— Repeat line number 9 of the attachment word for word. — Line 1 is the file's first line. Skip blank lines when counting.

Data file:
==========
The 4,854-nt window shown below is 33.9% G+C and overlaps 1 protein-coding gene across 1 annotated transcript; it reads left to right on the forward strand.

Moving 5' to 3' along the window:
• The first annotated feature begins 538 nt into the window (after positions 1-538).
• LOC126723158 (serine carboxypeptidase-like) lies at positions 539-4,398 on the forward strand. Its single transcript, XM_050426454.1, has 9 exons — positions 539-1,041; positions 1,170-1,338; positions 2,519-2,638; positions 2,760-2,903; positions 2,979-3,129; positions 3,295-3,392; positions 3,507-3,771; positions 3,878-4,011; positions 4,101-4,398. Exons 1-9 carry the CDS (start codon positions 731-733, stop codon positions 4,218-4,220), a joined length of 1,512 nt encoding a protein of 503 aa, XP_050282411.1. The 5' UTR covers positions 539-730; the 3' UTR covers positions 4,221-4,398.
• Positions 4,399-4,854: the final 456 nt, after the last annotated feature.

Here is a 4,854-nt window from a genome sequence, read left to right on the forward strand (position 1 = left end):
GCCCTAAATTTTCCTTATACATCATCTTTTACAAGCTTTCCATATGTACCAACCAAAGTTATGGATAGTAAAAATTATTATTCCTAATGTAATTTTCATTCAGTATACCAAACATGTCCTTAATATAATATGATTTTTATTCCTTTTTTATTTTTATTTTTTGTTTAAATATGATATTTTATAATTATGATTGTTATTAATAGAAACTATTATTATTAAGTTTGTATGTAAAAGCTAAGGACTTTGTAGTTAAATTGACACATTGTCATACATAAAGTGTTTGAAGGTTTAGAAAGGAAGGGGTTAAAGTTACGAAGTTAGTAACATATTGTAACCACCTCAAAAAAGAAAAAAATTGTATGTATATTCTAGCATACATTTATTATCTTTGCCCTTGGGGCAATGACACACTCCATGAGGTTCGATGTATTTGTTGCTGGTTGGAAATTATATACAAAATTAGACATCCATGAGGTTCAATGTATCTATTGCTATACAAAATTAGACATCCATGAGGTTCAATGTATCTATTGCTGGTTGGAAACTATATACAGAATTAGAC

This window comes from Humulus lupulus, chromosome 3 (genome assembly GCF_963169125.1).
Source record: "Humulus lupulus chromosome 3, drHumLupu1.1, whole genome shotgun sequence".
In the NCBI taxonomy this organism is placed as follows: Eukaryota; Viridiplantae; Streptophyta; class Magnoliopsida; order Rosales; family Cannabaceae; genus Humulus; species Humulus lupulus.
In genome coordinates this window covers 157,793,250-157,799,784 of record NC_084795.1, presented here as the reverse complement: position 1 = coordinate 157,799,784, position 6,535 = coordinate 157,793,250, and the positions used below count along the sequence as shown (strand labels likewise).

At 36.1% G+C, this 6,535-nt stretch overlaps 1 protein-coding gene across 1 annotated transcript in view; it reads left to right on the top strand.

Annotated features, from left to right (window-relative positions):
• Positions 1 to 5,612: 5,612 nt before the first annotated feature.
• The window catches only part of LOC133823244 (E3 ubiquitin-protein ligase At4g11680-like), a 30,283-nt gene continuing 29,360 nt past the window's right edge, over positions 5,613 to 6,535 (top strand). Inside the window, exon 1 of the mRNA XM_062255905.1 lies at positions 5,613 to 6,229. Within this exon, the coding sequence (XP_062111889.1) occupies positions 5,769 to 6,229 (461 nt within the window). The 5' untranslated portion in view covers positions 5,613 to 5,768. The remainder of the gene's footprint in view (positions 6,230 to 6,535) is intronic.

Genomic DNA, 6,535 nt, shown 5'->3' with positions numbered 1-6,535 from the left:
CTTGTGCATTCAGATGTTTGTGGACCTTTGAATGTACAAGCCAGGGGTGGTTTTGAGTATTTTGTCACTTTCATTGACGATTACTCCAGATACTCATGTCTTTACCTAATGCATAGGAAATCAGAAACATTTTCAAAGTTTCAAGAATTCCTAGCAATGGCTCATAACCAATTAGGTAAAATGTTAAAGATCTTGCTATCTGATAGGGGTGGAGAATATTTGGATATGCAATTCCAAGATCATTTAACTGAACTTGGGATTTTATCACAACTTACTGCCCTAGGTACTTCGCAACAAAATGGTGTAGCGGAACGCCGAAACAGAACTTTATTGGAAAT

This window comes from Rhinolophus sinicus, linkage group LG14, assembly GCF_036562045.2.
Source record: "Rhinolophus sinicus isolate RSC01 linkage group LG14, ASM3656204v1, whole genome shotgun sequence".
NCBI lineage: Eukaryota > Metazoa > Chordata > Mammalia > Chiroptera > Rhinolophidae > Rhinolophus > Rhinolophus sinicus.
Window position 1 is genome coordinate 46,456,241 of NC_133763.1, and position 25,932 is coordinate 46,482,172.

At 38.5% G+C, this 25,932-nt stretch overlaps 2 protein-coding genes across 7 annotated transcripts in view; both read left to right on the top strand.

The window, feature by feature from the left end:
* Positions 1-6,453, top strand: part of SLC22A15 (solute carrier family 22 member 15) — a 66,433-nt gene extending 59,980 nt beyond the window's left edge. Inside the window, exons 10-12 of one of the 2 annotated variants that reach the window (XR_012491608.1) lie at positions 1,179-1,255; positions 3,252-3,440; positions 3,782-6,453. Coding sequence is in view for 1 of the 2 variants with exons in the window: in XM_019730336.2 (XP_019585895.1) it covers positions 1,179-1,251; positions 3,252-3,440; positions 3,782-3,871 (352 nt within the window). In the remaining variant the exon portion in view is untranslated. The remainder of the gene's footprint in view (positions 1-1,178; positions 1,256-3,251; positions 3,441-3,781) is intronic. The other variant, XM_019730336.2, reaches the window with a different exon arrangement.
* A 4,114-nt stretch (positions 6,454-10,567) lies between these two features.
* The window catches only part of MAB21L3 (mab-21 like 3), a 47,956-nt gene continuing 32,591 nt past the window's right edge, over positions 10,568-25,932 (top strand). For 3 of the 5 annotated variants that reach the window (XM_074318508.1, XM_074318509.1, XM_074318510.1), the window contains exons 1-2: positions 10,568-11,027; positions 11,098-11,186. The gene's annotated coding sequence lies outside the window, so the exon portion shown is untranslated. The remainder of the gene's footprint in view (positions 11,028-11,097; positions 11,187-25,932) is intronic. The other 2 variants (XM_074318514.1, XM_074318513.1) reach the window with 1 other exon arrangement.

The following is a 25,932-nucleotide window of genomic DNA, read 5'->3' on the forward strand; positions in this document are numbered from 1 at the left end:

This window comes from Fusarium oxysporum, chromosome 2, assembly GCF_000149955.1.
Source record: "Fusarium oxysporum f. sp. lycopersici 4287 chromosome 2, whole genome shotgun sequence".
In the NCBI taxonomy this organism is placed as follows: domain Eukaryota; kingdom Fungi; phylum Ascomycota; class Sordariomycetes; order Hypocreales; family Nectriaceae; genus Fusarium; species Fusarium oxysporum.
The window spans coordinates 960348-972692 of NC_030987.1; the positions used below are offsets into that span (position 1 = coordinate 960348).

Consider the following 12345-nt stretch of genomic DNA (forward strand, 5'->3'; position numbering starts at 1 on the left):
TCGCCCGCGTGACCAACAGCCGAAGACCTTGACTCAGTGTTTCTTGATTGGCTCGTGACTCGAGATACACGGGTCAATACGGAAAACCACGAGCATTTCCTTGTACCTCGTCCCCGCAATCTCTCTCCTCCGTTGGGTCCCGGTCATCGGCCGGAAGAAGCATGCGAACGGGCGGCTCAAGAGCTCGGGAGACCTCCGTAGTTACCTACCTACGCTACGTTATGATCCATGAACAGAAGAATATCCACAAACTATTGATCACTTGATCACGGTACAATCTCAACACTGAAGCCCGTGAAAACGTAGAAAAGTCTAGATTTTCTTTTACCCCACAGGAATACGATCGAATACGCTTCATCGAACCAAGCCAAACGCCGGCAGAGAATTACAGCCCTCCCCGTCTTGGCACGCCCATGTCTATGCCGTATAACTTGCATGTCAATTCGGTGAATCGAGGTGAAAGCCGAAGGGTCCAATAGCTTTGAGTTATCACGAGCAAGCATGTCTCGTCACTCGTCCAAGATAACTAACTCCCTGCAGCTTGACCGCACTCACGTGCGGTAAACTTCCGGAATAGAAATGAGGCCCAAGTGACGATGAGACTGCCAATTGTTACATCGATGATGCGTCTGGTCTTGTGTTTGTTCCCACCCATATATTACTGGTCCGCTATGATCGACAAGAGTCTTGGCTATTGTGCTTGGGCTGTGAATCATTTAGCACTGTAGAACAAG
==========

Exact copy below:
Source record: "Humulus lupulus chromosome 3, drHumLupu1.1, whole genome shotgun sequence".